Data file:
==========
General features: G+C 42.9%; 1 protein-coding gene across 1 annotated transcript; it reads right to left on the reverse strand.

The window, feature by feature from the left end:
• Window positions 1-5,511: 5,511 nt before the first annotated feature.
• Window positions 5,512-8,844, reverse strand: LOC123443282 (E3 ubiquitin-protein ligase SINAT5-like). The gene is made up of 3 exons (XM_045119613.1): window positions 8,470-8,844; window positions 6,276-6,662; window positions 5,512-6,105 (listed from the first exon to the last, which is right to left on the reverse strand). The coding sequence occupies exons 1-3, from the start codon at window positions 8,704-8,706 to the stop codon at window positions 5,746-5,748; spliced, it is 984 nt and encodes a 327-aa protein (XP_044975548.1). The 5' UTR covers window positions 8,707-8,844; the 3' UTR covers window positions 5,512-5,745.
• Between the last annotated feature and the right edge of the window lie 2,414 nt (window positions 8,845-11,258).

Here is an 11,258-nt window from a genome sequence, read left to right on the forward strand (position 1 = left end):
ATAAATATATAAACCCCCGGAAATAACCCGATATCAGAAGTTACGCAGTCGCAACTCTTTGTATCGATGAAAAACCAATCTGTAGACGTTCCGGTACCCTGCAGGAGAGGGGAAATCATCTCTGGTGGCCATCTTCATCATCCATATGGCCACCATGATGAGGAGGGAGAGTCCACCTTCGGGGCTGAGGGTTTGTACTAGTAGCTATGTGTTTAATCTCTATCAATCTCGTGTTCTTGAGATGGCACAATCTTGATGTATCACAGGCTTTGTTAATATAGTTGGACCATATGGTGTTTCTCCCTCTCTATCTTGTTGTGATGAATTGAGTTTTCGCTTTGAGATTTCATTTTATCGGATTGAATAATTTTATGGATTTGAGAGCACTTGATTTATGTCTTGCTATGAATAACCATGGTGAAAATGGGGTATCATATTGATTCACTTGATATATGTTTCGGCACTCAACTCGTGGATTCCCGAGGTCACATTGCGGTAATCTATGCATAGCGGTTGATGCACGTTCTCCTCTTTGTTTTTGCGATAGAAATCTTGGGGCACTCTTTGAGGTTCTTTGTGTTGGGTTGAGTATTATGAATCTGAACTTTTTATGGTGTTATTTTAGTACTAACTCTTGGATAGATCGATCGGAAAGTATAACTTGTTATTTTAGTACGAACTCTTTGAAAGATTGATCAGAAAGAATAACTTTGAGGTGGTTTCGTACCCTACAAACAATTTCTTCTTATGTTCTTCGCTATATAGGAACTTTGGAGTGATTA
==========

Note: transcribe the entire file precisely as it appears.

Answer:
General features: G+C 42.9%; 1 protein-coding gene across 1 annotated transcript; it reads right to left on the reverse strand.

The window, feature by feature from the left end:
• Window positions 1-5,511: 5,511 nt before the first annotated feature.
• Window positions 5,512-8,844, reverse strand: LOC123443282 (E3 ubiquitin-protein ligase SINAT5-like). The gene is made up of 3 exons (XM_045119613.1): window positions 8,470-8,844; window positions 6,276-6,662; window positions 5,512-6,105 (listed from the first exon to the last, which is right to left on the reverse strand). The coding sequence occupies exons 1-3, from the start codon at window positions 8,704-8,706 to the stop codon at window positions 5,746-5,748; spliced, it is 984 nt and encodes a 327-aa protein (XP_044975548.1). The 5' UTR covers window positions 8,707-8,844; the 3' UTR covers window positions 5,512-5,745.
• Between the last annotated feature and the right edge of the window lie 2,414 nt (window positions 8,845-11,258).

Here is an 11,258-nt window from a genome sequence, read left to right on the forward strand (position 1 = left end):
ATAAATATATAAACCCCCGGAAATAACCCGATATCAGAAGTTACGCAGTCGCAACTCTTTGTATCGATGAAAAACCAATCTGTAGACGTTCCGGTACCCTGCAGGAGAGGGGAAATCATCTCTGGTGGCCATCTTCATCATCCATATGGCCACCATGATGAGGAGGGAGAGTCCACCTTCGGGGCTGAGGGTTTGTACTAGTAGCTATGTGTTTAATCTCTATCAATCTCGTGTTCTTGAGATGGCACAATCTTGATGTATCACAGGCTTTGTTAATATAGTTGGACCATATGGTGTTTCTCCCTCTCTATCTTGTTGTGATGAATTGAGTTTTCGCTTTGAGATTTCATTTTATCGGATTGAATAATTTTATGGATTTGAGAGCACTTGATTTATGTCTTGCTATGAATAACCATGGTGAAAATGGGGTATCATATTGATTCACTTGATATATGTTTCGGCACTCAACTCGTGGATTCCCGAGGTCACATTGCGGTAATCTATGCATAGCGGTTGATGCACGTTCTCCTCTTTGTTTTTGCGATAGAAATCTTGGGGCACTCTTTGAGGTTCTTTGTGTTGGGTTGAGTATTATGAATCTGAACTTTTTATGGTGTTATTTTAGTACTAACTCTTGGATAGATCGATCGGAAAGTATAACTTGTTATTTTAGTACGAACTCTTTGAAAGATTGATCAGAAAGAATAACTTTGAGGTGGTTTCGTACCCTACAAACAATTTCTTCTTATGTTCTTCGCTATATAGGAACTTTGGAGTGATTA